Lessons Learned: Sustainable Livelihoods For The World’s Poorest Youth Population
By Arinaitwe Shammah, Technical Specialist, BRAC Uganda
When one thinks of Uganda, what images generally come to mind? A resilient nation with the second youngest population in the world? Most likely not the image you conjured. Demographically speaking, with a median age of 15.8, Uganda is one of the youngest countries in the world, with close to sixty percent of the population under the age of 18 and a large percentage of them living in extreme poverty. Prior to the COVID-19 crisis, a staggering 78 percent of youth were unemployed, creating a ripple effect that could last generations to come.
For this reason, BRAC’s first Graduation program in Uganda was designed to target this at-risk population. Since the pilot launched in 2016, the program has focused on building sustainable and resilient employment options tailored for youth, as well as promoting financial inclusion, providing access to existing public services, and supporting greater social integration for extreme poor, youth-headed households.
At the end of the 30-month pilot, evaluators found substantial improvements in the economic and physical wellbeing of participants as well as meaningful behavior change representing overall household improvement. Through the establishment of formal savings groups, peer support groups, and regular coaching, participants saw increased savings, social integration, and business planning. By the end of the program over 90 percent of participants had accumulated a savings, with an overall savings increase of 34 percent. This behavior has been found vital as it creates greater resilience against future health or natural disaster shocks. Regular coaching helped participants and household members improve their health and nutritional status, which signals overall improvement to food security, a shift that is designed to be sustained long after formal programming ends. Given the importance that livelihoods play in the success and future of participants, results from conclusion of the pilot also signaled substantial increases in crop production and animal stock, illustrating the benefits to both the training and mentorship opportunities provided throughout the program. However, the impact of the Graduation program often reached far beyond the households selected for participation, as is the case for many Graduation programs around the world.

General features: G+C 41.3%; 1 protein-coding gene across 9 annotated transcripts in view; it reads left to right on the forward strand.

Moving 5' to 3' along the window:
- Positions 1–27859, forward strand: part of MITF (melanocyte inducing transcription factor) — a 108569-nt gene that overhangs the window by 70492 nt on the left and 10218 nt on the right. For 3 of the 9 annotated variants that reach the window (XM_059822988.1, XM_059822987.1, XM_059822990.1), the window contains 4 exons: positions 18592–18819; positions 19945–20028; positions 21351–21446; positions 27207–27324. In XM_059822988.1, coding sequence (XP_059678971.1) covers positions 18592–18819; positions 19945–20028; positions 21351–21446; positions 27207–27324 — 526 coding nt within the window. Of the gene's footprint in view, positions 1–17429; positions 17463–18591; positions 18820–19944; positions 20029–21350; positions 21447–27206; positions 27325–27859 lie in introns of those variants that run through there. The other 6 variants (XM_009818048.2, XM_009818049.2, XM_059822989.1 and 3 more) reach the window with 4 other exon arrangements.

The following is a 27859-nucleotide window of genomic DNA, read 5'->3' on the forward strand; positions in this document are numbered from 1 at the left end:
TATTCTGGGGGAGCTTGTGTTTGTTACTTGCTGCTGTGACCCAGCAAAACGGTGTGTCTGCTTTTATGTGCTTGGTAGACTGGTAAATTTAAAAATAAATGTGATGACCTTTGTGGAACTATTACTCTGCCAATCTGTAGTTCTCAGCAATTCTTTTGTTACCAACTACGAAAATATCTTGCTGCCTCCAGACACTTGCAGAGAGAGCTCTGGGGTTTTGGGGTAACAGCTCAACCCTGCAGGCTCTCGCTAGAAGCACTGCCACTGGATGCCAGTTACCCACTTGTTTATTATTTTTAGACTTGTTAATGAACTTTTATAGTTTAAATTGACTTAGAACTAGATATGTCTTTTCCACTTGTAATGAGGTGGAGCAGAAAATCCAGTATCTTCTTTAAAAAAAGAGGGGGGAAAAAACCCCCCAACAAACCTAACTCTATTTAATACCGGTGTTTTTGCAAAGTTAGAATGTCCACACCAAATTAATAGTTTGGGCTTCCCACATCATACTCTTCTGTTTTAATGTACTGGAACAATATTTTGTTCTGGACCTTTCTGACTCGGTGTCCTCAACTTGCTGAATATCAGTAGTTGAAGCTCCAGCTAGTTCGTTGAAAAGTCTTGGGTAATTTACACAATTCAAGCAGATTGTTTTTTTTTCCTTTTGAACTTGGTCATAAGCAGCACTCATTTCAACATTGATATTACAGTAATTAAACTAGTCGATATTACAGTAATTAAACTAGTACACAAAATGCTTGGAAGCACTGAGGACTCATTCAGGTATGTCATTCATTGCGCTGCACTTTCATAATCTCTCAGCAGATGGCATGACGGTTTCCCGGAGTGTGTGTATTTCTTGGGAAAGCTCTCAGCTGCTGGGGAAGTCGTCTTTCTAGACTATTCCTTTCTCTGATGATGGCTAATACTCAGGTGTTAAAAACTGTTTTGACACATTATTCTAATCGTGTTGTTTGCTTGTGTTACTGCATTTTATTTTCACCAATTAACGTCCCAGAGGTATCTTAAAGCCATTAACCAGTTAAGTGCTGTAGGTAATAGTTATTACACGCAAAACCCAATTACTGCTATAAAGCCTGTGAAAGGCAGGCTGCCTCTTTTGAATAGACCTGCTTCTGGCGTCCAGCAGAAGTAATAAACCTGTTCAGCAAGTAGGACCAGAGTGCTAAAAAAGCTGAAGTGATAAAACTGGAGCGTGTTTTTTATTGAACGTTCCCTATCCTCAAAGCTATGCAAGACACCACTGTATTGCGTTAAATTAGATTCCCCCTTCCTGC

After the successful completion of the pilot, BRAC Uganda observed that communities as a whole also benefited from the program. The creation of Village Savings and Loans Associations (VSLAs) and individual/group training sessions were initially meant to help instill better savings practices along with a savings fund to use in the event of emergencies or large, one time costs like school fees or doctor visits. By expanding learning and participation opportunities within the VSLAs and various training sessions to the wider community, particularly targeted at the spouses of participants, the program gave individuals, households, and entire communities increased access to micro credit, health awareness, and vital skills. These newly gained skills and behavior changes for an entire household serve as an even larger indicator of future success compared to the sole improvement of a singular participant.